San Antonio author Leila Meacham’s novels are quite lengthy, and by the time you finish reading them you wish they were even longer.

Meacham hooks the reader in the first paragraph and keeps the pages turning as the characters live on the brink of one potential clandestine calamity after another.

 

San Antonio author Leila Meacham’s novels are quite lengthy, and by the time you finish reading them you wish they were even longer.

 

Meacham’s first best-seller was Roses, which she wrote when she was seventy. It was about six hundred pages. Now eighty, her fifth epic novel, Dragonfly, has hit the book market at a mere 559 pages.

 

Unlike her other novels set in her native Texas, Dragonfly (Grand Central Publishing, $28 hardcover) takes place mostly in German-occupied Paris, France, during World War II. There are, however, two characters with Texas roots.

 

The story revolves around five bright young Americans from disparate backgrounds who are recruited in 1942 by the Office of Strategic Services (forerunner to the CIA) to be planted in Paris as spies for the Allied cause.

 

Victoria is a fencing champion, Bucky an engineer, Brad a fly fisherman, Chris a teacher and coach, and Bridgette a fashion designer. All are fluent in German and/or French and have been personally vetted by Alistair Renault, who will be their trainer and remote contact during their mission.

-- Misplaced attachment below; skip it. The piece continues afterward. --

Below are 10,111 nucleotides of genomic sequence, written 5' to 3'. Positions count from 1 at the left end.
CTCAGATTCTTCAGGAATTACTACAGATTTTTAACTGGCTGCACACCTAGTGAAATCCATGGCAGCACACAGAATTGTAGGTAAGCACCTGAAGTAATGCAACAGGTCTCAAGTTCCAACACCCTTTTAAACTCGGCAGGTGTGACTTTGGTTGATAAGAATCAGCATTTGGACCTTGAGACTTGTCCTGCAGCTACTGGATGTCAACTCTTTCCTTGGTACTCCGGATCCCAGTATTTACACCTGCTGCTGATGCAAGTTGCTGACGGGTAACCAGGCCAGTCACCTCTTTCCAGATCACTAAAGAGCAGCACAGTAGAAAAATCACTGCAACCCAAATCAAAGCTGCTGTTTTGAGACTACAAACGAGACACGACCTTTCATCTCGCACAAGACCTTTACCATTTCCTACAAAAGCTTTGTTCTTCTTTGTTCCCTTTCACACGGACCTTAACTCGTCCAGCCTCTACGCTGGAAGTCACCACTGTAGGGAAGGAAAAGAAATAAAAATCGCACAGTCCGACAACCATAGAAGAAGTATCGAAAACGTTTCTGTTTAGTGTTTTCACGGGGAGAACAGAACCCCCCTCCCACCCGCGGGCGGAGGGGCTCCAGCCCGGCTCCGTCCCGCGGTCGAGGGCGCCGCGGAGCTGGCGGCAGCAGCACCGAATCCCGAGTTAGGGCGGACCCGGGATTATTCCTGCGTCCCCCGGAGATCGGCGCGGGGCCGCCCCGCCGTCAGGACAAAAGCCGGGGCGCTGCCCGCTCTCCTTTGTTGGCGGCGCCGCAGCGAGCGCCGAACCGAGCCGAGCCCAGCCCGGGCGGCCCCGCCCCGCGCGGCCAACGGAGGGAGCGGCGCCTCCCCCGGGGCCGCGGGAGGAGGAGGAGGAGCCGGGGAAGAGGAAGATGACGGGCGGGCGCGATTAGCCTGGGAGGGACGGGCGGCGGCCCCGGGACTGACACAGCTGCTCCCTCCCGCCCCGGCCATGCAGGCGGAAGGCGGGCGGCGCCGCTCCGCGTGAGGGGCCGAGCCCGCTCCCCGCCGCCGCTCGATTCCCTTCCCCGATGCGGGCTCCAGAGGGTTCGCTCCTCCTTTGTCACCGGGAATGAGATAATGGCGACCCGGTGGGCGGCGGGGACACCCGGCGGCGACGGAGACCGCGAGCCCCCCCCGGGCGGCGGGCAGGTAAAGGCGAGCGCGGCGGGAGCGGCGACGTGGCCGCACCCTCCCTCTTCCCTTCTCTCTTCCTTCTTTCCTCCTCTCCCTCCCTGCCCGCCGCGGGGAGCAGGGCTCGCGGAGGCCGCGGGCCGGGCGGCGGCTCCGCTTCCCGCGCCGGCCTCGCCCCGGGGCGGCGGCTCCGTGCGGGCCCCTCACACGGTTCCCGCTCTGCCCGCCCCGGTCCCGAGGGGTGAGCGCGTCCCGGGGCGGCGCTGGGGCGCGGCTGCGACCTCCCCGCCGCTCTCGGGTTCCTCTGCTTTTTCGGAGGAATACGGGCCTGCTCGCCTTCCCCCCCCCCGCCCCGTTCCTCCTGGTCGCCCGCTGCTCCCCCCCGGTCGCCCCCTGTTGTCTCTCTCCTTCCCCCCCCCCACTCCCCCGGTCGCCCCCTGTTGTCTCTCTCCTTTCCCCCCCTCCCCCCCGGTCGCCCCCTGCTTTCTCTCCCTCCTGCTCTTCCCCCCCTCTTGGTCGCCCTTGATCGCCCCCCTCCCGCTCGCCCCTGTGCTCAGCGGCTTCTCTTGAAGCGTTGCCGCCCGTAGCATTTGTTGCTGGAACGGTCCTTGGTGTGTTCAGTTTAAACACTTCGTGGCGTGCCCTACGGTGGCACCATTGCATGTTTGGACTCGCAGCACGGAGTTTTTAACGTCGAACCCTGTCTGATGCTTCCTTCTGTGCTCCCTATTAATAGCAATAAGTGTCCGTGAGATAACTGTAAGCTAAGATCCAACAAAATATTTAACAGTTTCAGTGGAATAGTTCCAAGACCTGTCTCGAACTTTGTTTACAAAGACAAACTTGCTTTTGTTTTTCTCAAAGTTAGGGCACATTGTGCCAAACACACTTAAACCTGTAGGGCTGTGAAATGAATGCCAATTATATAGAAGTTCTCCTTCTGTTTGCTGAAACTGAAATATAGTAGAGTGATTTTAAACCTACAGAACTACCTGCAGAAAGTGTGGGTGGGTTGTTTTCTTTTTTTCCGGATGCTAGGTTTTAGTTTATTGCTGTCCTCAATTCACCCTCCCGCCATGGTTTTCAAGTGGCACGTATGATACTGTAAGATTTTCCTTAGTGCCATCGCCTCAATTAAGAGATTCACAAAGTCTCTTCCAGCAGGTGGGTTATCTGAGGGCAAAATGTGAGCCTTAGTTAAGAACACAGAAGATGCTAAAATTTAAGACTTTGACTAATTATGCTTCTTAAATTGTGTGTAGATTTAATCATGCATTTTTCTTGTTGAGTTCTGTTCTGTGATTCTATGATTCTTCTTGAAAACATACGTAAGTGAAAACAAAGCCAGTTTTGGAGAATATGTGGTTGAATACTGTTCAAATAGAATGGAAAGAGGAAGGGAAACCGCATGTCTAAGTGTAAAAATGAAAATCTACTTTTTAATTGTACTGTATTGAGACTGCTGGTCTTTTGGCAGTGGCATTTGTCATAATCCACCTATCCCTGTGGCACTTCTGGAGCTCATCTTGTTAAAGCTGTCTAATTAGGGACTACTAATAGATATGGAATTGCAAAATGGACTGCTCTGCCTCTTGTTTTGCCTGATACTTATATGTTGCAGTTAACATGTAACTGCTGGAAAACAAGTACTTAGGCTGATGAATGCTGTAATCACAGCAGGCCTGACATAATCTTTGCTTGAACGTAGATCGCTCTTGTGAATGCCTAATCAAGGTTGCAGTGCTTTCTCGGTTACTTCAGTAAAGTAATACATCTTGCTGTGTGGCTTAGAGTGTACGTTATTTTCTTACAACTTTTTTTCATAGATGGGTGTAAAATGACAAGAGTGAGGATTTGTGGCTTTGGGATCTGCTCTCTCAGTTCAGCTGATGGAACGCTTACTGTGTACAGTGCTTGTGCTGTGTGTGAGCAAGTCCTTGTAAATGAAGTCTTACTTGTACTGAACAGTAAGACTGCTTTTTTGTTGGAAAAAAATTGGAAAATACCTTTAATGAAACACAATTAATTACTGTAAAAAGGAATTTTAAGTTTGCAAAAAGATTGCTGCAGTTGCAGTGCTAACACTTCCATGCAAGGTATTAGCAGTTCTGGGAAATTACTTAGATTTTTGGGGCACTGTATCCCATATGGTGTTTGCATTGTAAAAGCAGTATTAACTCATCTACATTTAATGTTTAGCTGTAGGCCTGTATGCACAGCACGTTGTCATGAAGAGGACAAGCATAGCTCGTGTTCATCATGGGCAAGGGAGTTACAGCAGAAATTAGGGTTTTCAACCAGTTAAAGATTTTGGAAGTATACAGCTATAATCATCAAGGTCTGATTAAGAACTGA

Together, they settle on Dragonfly as their group’s designation. Individually, they are known to each other only by their code names – Liverwort, Lodestar, Limpet, Lapwing, and Labrador. Renault believes the less they know about each other’s previous lives, the less they would be able to reveal if captured.

 

In Paris, the five spies have limited contact with each other as they are placed in jobs with access to sensitive German military information. They devise clever ways of transmitting that data to Major Renault, and of course they are constantly in danger of being caught by the German army or the Gestapo, which would mean torture and probably death.

 

Meacham hooks the reader in the first paragraph and keeps the pages turning as the characters live on the brink of one potential clandestine calamity after another. Several times Renault, a chain smoker who rarely sleeps, vows to pull the plug on the mission out of deep concern for his recruits’ safety.

 

The author does readers a favor by listing, as a handy reference at the front of the book, the principal American, German, and French characters in the story, as well as an explanation of the different German military intelligence branches that figure in the plot.

 

Meacham’s other historical novels, besides Roses, are Tumbleweeds, Somerset, and Titans. Each is an engaging and powerful tale, but Dragonfly may well be the most thrilling of them all.

Glenn Dromgoole writes about Texas books and authors. Contact him at g.dromgoole@suddenlink.net.